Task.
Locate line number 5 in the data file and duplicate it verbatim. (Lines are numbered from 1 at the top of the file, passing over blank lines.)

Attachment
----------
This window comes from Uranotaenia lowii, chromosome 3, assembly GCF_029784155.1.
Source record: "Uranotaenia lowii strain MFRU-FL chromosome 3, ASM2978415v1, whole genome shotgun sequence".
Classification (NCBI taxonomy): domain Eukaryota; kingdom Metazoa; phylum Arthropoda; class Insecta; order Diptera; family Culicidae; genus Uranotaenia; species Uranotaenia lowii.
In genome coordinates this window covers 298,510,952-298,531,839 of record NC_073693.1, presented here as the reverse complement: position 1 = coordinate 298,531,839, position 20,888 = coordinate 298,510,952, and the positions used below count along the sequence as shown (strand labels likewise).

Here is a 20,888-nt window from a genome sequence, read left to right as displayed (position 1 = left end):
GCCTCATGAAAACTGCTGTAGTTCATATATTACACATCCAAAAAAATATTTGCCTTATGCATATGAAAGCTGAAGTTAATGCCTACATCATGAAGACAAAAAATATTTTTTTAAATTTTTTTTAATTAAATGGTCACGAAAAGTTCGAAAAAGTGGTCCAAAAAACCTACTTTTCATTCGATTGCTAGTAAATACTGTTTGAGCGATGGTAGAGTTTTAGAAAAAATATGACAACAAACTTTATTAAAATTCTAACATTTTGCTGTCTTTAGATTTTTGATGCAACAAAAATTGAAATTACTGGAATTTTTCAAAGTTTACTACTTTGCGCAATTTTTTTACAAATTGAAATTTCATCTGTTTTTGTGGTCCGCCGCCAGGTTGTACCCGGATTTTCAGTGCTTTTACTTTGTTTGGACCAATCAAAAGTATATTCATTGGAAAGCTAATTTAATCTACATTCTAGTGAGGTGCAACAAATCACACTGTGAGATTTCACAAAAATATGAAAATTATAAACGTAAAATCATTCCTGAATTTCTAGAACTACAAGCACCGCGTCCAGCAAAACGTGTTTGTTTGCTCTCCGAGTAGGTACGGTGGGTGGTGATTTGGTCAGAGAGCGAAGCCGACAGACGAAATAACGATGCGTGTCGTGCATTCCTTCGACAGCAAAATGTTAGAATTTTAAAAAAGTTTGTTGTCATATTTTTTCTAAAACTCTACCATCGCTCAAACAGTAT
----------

Here is a 20,888-nt window from a genome sequence, read left to right as displayed (position 1 = left end):